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Rheology of Partially Molten Rocks

  • David L. Kohlstedt
  • Quan Bai
  • Zi-Chao Wang
  • Shenghua Mei
Chapter
Part of the Petrology and Structural Geology book series (PESG, volume 11)

Abstract

Melt and water are two of the most important elements governing the viscosity of the rocks in regions of Earth’s upper mantle such as beneath a mid-ocean ridge and in the mantle wedge above a subducting plate. Over the past five years, laboratory deformation experiments under controlled thermodynamic conditions have yielded quantitative relationships describing the dependence of strain rate, \( \dot{\varepsilon } \) and, thus, viscosity, η, on melt fraction, ф, and hydrogen or hydroxyl concentration, C OH, as well as on differential stress, σ, grain size, d, temperature, T, pressure, P, oxygen fugacity, f O2, and silica or pyroxene activity, a opx. These constitutive equations provide a critical part of the framework necessary for modeling processes such as convective flow in the mantle and melt extraction from partially molten environments. To extend flow laws to low differential stresses important in the mantle and to compare the high-temperature rheological behavior of partially molten rocks at total pressures 0.1 and 300 MPa, recent creep experiments were carried out on samples of olivine plus 3 vol% basalt with an average grain size of ~30 µm under anhydrous conditions in compressive creep. In experiments performed at 0.1 MPa, relatively small differential stresses of 0.5 to 3 MPa were used in order to minimize microcracking that can occur in rock samples at low confining pressures. These 0.1-MPa experiments yield a stress exponent of n = 1.0, an f O2 exponent of 1/7 and an activation energy of 530 kJ/mol. To eliminate the cavitation and microcracking that can occur during deformation at 0.1 MPa, creep tests were performed at 300 MPa; in this case the differential stresses were in the range 14 to 224 MPa. At 1250°C, a transition from diffusion creep (n ≈ 1.0.) to dislocation creep (n ≈ 3.5) occurs at a differential stress of ~70 MPa. The f O2 exponent determined at 300 MPa agrees well with that measured at 0.1 MPa. Creep rates obtained in experiments at 0.1 MPa are in good agreement with those determined at 300 MPa when normalized to the same T-σ- f O2 conditions, indicating that contributions due to cavitation and microcracking are, at most, minor in the lower pressure experiments. The viscosities measured for partially molten olivine-basalt aggregates with 3 vol% melt deformed in both the diffusion and the dislocation creep regime are 3 to 5 time smaller than values published for melt-free samples. These results imply that, if the melt fraction remains small in the upwelling source rock beneath mid-ocean ridges, partial melting will not dramatically modify the rheological behavior of this region of the mantle except as the melt depletes the hydroxyl content of the host minerals and thereby eliminates water-weakening of the rock.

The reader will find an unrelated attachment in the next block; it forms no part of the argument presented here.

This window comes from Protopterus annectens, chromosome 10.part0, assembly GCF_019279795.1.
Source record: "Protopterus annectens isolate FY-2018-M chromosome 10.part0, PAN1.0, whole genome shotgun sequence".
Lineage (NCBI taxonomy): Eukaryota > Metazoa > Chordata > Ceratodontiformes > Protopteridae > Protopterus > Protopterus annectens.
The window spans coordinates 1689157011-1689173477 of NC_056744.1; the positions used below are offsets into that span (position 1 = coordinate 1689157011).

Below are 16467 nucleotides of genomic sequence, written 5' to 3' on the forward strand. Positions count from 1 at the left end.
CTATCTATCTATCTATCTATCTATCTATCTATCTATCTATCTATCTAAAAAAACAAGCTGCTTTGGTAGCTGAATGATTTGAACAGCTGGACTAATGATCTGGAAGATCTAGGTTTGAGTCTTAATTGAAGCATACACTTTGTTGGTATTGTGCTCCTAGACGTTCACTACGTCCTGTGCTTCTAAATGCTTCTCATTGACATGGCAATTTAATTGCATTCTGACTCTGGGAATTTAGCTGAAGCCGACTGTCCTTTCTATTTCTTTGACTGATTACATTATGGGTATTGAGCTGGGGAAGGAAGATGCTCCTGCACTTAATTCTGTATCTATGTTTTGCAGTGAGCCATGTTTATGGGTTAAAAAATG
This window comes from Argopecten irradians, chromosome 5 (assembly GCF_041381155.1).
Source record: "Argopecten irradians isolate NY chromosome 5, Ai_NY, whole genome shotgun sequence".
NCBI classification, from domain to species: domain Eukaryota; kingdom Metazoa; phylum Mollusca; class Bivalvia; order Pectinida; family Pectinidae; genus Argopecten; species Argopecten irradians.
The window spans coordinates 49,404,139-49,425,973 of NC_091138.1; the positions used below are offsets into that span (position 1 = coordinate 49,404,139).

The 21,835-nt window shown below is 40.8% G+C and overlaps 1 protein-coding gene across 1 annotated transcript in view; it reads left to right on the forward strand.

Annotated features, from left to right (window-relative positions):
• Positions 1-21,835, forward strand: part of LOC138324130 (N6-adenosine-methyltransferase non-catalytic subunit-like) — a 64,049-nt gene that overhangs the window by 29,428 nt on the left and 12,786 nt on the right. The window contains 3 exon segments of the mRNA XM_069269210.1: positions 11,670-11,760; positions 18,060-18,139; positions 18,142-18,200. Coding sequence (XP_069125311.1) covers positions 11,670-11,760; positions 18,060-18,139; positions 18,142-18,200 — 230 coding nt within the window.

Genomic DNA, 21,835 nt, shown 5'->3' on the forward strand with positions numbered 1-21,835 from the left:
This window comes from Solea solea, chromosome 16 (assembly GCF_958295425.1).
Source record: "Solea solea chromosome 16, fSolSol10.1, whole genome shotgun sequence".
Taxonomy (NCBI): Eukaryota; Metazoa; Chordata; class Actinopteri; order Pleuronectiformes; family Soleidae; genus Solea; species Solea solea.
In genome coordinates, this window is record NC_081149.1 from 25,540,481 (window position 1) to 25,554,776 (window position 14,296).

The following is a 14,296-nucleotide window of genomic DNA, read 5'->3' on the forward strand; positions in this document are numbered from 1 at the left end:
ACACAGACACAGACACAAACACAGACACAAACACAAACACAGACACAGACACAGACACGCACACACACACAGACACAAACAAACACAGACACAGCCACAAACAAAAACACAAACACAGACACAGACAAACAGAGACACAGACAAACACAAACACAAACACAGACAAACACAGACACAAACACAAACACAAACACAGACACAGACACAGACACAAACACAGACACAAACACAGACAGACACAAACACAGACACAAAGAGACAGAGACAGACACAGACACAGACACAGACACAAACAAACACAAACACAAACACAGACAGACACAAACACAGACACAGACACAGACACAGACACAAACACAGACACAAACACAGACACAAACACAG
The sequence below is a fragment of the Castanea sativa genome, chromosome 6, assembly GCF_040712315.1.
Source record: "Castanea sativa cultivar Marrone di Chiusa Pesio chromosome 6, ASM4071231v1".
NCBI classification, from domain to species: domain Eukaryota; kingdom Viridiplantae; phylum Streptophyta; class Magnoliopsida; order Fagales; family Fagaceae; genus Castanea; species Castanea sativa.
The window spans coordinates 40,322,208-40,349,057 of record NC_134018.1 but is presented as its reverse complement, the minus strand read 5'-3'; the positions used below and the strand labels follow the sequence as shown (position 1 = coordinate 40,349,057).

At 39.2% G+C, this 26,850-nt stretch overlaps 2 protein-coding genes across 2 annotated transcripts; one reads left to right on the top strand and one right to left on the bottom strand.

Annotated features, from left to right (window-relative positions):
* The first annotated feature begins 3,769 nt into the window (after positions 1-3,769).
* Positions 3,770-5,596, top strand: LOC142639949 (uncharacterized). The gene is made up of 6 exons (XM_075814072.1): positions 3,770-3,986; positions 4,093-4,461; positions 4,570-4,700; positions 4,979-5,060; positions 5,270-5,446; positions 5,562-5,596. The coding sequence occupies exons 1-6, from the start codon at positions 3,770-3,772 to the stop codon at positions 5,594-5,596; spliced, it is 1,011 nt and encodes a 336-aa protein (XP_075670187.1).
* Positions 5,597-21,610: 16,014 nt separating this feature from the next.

Key words

Rock rheology partial melting differential stresses power law creep grain size exponent stress exponent oxygen fugacity microcracking 

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Copyright information

© Springer Science+Business Media Dordrecht 2000

Authors and Affiliations

  • David L. Kohlstedt
    • 1
  • Quan Bai
    • 1
  • Zi-Chao Wang
    • 1
  • Shenghua Mei
    • 1
  1. 1.Department of Geology and GeophysicsUniversity of MinnesotaUSA

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